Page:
The ultra-collaborative, award-winning Kalamazoo musician has long been fascinated by the cello and orchestral music — and, yes, hip hop. Today, he reveals the albums that shaped his career.
EDITOR’S NOTE: All musicians can trace their inspiration to key recordings that captivated and influenced them. Today, Local Spins writer Ross Boissoneau continues our weekly series by revealing the albums that changed the world for Kalamazoo cellist and hip hop artist Jordan Hamilton. Scroll down for a Spotify playlist that includes the latest single featuring Hamilton.
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Growing up in Maryland, a young Jordan Hamilton was fascinated by the cello and began playing it. “I took to it pretty easily,” he says. Guess so. Since that auspicious beginning, the Kalamazoo-based artist has released two albums, an EP and played countless shows, as well as winning WYCE Jammie Awards and being named the Local Spins “Emerging Artist of the Year” in 2020. He’s now active as a songwriter who uses his cello with loop pedals, sample machines and vocals to create a sonic landscape that fuses classical music, folk, soul and hip hop.
The graduate of Western Michigan University is a member of Kalamazoo’s acclaimed Last Gasp Collective and the Southwest Michigan Symphony Orchestra who looks to relate the music from his cello to today’s audiences, whether he’s playing the music of Bach, the Beatles or Chance the Rapper. (He’ll play the Ann Arbor Summer Festival with Amaad Hardy June 17-18, then hit the road with Last Gasp Collective for shows June 23 in Ann Arbor, June 24 for Listening Room’s “Listening Lawn” series in Grand Rapids and June 27 at Oshtemo’s “Music in the Park” series.)
“Listening to the orchestra was the main thing,” Hamilton insists. But not the only thing, as you’ll see.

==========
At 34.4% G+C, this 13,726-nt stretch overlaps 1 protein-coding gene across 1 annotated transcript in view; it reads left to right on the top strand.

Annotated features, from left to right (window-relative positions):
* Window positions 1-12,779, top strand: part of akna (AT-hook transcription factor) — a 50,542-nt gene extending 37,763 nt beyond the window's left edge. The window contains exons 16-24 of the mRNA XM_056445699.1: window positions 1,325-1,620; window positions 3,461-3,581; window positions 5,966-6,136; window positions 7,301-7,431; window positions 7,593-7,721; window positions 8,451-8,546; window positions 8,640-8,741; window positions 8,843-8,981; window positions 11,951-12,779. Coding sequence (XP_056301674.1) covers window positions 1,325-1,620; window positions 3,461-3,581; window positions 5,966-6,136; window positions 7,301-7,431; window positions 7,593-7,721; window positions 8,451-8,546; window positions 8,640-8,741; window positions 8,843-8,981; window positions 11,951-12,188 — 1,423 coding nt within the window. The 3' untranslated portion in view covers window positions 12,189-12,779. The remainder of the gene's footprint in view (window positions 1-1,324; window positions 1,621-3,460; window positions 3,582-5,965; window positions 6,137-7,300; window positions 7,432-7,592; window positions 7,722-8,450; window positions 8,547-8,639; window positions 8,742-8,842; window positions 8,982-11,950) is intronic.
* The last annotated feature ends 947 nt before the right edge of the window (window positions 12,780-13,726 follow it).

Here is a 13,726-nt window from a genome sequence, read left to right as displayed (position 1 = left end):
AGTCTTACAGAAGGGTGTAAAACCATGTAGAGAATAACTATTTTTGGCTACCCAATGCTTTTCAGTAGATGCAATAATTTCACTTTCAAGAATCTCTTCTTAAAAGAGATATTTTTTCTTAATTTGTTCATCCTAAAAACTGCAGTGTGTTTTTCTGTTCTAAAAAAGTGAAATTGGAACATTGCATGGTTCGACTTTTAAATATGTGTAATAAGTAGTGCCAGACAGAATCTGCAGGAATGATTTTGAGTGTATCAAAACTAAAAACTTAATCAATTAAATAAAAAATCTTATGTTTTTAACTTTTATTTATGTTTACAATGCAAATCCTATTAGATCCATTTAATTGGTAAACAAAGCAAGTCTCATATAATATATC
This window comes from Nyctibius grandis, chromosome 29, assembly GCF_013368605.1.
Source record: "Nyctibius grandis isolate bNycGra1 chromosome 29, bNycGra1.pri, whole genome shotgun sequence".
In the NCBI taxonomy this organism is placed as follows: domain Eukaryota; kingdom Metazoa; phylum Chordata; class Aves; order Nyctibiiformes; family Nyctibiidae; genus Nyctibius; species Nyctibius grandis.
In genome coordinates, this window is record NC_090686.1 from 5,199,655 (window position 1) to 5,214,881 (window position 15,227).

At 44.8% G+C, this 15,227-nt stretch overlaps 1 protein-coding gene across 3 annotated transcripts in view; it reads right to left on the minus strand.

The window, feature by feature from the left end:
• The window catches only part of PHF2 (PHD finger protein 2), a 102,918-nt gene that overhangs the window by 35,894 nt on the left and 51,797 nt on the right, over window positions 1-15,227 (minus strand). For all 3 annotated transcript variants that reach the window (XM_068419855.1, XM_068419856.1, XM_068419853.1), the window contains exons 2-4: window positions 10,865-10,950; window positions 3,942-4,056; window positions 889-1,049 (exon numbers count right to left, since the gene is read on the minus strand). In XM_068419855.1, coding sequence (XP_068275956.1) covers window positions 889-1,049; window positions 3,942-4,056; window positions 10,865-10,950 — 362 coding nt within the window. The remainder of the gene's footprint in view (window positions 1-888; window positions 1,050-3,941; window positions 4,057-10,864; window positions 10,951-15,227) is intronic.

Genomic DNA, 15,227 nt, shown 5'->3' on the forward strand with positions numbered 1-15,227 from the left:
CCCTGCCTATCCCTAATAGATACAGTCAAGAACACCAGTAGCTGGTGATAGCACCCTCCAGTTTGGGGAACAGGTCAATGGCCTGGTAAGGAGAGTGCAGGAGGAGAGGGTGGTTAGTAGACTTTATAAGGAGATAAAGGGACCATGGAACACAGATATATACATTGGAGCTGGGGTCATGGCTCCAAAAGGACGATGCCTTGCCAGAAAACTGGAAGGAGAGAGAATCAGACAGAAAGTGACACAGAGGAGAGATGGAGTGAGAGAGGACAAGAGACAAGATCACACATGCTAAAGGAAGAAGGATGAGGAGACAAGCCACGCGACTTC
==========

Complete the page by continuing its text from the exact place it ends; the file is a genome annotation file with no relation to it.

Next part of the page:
1. Jacqueline Du Pré, “Elgar Cello Concerts” – It’s really the video on Youtube with Daniel Barenboim. The recording is amazing. I listened to it over and over again. This was the one that changed my life. It’s one of the most profound performances I’ve ever seen. It’s not forced – it was her piece, her song, the emotion you could see on her face. She wasn’t pristine – she was a little bit rowdy. She took a lot of risks but it worked so well. It wasn’t just about her technique, all the technique was serving the music. It felt like she was just talking to us. A lot of people play it, (but) this was one of the best.
Listen: Jacqueline du Pre & Daniel Barenboim, “Cello Concerto in E Minor, Op. 85”
2. D’Angelo and the Vanguard, “Black Messiah” – It’s the bible of soul. It has so many layers. It’s about the sounds, and the words are very impactful. Simple things we all do, love and pain. The instrumentation and textures make it sound so full, yet so simple. I love it for many reasons – the groove, songwriting, the way it was recorded. It has my favorite bass player, Pino Palladino. I go back and listen to it once a month or so.
Listen: “1000 Deaths”
3. Bobby McFerrin, “Medicine Music” – I listened to his music before I knew what music was. Herbie Hancock, too, from my dad. A bunch of his songs stuck in my head. In Kalamazooo I listened to it non-stop. I love the way he uses his voice. It’s layers, but different than D’Angelo.
Listen: “Medicine Man”
The theme in all three of these is it’s not necessarily about showing what they’re doing, but doing it to get something out. I really like music like that.
Currently Loving: Sen Morimoto, “People Watching” – I listen to a lot of songs, but not like an album. There’s a suspending element in it, like maybe you’re inside his head. There are suspended chords but a heavy groove keeps your head bobbing. You can get into a trance.
Listen: “People Watching”
MUSIC THAT CHANGED THE WORLD: Jordan Hamilton’s Playlist on Spotify
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